As we approach training camp, it’s time for some veterans to decide they just don’t have another season in them. One made that choice Monday — WR Derrick Mason of the Ravens. Here are some thoughts on Mason’s retirement, followed by thoughts on what the Ravens might do now at wideout. You can see how this retirement compares to others this offseason in this cumulative post.
Mason wasn’t big (just 5-foot-10), but throughout the decade he has been a No. 1 receiver who is a dependable chain-moving target who can also make big plays. He had 60-plus catches every year this decade once he established himself as a starter in Tennessee, and he was the kind of solid receiver that defense-oriented teams in Tennessee and Baltimore needed him to be. In fact, Mason (a two-time Pro Bowler) had a similar career to Hines Ward, though he has never gotten the pub that Ward has. Mason deserves credit for the fact that those teams were contenders for much of the decade. Mason’s career numbers – 790 catches for more than 10,000 yards and 79 touchdowns – are surprisingly good, and they’re a tribute to the longevity of a guy who epitomizes the term professional.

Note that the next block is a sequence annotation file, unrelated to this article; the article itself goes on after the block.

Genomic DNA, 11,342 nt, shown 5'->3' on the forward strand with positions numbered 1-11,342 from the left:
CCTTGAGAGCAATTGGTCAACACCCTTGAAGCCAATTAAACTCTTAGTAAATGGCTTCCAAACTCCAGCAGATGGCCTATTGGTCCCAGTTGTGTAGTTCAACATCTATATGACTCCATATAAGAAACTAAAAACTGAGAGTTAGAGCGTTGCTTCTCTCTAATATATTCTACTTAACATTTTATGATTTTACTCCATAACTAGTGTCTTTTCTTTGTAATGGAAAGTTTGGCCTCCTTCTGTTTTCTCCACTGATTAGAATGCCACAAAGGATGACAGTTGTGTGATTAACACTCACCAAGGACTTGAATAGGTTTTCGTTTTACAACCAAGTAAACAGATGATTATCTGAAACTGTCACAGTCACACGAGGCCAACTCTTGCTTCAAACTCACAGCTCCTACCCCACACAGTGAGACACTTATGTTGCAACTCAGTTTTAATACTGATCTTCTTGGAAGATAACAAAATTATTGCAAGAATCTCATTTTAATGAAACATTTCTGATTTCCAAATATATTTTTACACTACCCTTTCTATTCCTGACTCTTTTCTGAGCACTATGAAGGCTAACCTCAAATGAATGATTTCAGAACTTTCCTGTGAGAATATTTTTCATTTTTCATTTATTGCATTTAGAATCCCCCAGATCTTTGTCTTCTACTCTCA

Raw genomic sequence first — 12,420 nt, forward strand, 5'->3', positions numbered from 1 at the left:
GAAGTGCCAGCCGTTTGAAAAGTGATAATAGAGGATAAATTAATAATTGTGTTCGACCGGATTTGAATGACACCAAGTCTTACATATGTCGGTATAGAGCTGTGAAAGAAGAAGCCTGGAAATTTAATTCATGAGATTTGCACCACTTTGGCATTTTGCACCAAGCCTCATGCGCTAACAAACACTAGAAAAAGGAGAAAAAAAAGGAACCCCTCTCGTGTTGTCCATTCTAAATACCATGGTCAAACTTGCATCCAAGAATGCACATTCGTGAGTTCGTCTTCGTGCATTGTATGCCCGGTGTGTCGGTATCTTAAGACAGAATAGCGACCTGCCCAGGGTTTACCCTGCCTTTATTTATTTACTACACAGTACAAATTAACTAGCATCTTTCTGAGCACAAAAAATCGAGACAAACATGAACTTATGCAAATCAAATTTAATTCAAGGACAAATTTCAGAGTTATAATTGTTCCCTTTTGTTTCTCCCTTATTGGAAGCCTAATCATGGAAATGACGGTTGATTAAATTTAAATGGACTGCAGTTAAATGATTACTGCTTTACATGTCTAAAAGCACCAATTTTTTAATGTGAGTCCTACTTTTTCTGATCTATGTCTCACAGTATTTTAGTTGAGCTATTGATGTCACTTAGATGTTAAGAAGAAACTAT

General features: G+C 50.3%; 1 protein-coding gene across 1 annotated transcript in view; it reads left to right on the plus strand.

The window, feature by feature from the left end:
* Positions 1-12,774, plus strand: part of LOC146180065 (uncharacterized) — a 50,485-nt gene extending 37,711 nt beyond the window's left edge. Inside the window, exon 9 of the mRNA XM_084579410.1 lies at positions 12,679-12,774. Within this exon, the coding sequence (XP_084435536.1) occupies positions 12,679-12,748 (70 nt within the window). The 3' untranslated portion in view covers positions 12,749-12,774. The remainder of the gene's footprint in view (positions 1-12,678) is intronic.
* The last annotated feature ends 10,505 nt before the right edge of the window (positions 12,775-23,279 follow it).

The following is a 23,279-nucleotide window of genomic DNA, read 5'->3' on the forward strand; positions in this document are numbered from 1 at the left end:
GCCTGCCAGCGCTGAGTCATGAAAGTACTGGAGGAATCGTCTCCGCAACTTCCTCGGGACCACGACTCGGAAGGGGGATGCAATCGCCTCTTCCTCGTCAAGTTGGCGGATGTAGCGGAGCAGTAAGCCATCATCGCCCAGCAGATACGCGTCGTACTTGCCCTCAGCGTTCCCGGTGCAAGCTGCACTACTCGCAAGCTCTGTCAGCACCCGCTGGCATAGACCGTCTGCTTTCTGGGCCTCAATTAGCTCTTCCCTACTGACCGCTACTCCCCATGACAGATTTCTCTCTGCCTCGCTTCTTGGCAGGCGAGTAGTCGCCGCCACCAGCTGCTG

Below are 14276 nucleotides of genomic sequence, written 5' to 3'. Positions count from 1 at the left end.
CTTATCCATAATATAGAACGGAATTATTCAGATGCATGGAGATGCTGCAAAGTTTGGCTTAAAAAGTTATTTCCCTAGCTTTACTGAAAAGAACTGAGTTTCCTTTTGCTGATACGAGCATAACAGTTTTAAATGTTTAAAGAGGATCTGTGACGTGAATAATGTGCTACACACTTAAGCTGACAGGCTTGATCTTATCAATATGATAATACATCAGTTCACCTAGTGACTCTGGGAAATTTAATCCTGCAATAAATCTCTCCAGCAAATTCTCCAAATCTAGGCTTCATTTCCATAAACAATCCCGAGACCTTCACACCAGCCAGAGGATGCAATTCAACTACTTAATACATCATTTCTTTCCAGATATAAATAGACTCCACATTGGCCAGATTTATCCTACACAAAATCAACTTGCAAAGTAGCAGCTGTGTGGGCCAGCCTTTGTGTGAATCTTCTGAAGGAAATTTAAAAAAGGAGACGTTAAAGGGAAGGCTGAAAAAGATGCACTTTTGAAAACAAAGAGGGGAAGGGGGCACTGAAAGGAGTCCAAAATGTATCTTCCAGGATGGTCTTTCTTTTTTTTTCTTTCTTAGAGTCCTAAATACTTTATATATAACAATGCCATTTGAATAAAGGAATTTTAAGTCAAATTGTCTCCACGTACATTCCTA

The Ravens, now, are in trouble at receiver. Their lone proven receiver is Mark Clayton, who has emerged to be a dependable starter over the past two years. But he’s a No. 2 wideout, not a No. 1. Demetrius Williams is a tall wideout who can make big plays but who hasn’t been dependable. The Ravens sniffed around trade possibilities for star receivers like Anquan Boldin and Brandon Marshall this offseason, and they might now be motivated to make that kind of splashy move. But a more cost-effective move might be to bring in a veteran like Marvin Harrison to provide leadership and a security blanket for young QB Joe Flacco.